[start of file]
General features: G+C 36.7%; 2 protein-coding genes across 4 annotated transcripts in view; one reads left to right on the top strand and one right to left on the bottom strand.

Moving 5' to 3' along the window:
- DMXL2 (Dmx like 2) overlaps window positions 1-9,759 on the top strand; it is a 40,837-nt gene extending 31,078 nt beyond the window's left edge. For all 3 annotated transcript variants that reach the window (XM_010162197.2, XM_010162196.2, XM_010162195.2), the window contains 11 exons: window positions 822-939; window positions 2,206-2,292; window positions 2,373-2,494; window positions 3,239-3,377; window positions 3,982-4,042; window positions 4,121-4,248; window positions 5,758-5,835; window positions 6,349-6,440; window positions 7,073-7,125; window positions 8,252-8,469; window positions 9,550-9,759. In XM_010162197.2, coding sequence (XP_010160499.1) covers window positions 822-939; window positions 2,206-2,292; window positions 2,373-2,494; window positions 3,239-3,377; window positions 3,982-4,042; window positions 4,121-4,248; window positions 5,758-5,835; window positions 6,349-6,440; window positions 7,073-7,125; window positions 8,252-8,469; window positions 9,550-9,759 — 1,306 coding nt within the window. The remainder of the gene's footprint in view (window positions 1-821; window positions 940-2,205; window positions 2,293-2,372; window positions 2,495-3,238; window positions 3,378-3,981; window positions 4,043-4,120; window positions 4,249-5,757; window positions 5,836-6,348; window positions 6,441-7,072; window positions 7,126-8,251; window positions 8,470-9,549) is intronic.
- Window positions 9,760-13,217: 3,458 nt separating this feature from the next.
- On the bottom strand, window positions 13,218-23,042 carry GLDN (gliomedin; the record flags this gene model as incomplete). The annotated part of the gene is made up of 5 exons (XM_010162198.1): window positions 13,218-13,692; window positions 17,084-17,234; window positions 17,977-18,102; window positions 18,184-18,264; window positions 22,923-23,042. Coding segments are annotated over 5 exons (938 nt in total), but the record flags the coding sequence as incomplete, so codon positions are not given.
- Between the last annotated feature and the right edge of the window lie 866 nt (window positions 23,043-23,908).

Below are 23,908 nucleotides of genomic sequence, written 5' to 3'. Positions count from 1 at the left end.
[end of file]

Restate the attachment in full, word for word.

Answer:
General features: G+C 36.7%; 2 protein-coding genes across 4 annotated transcripts in view; one reads left to right on the top strand and one right to left on the bottom strand.

Moving 5' to 3' along the window:
- DMXL2 (Dmx like 2) overlaps window positions 1-9,759 on the top strand; it is a 40,837-nt gene extending 31,078 nt beyond the window's left edge. For all 3 annotated transcript variants that reach the window (XM_010162197.2, XM_010162196.2, XM_010162195.2), the window contains 11 exons: window positions 822-939; window positions 2,206-2,292; window positions 2,373-2,494; window positions 3,239-3,377; window positions 3,982-4,042; window positions 4,121-4,248; window positions 5,758-5,835; window positions 6,349-6,440; window positions 7,073-7,125; window positions 8,252-8,469; window positions 9,550-9,759. In XM_010162197.2, coding sequence (XP_010160499.1) covers window positions 822-939; window positions 2,206-2,292; window positions 2,373-2,494; window positions 3,239-3,377; window positions 3,982-4,042; window positions 4,121-4,248; window positions 5,758-5,835; window positions 6,349-6,440; window positions 7,073-7,125; window positions 8,252-8,469; window positions 9,550-9,759 — 1,306 coding nt within the window. The remainder of the gene's footprint in view (window positions 1-821; window positions 940-2,205; window positions 2,293-2,372; window positions 2,495-3,238; window positions 3,378-3,981; window positions 4,043-4,120; window positions 4,249-5,757; window positions 5,836-6,348; window positions 6,441-7,072; window positions 7,126-8,251; window positions 8,470-9,549) is intronic.
- Window positions 9,760-13,217: 3,458 nt separating this feature from the next.
- On the bottom strand, window positions 13,218-23,042 carry GLDN (gliomedin; the record flags this gene model as incomplete). The annotated part of the gene is made up of 5 exons (XM_010162198.1): window positions 13,218-13,692; window positions 17,084-17,234; window positions 17,977-18,102; window positions 18,184-18,264; window positions 22,923-23,042. Coding segments are annotated over 5 exons (938 nt in total), but the record flags the coding sequence as incomplete, so codon positions are not given.
- Between the last annotated feature and the right edge of the window lie 866 nt (window positions 23,043-23,908).

Below are 23,908 nucleotides of genomic sequence, written 5' to 3'. Positions count from 1 at the left end.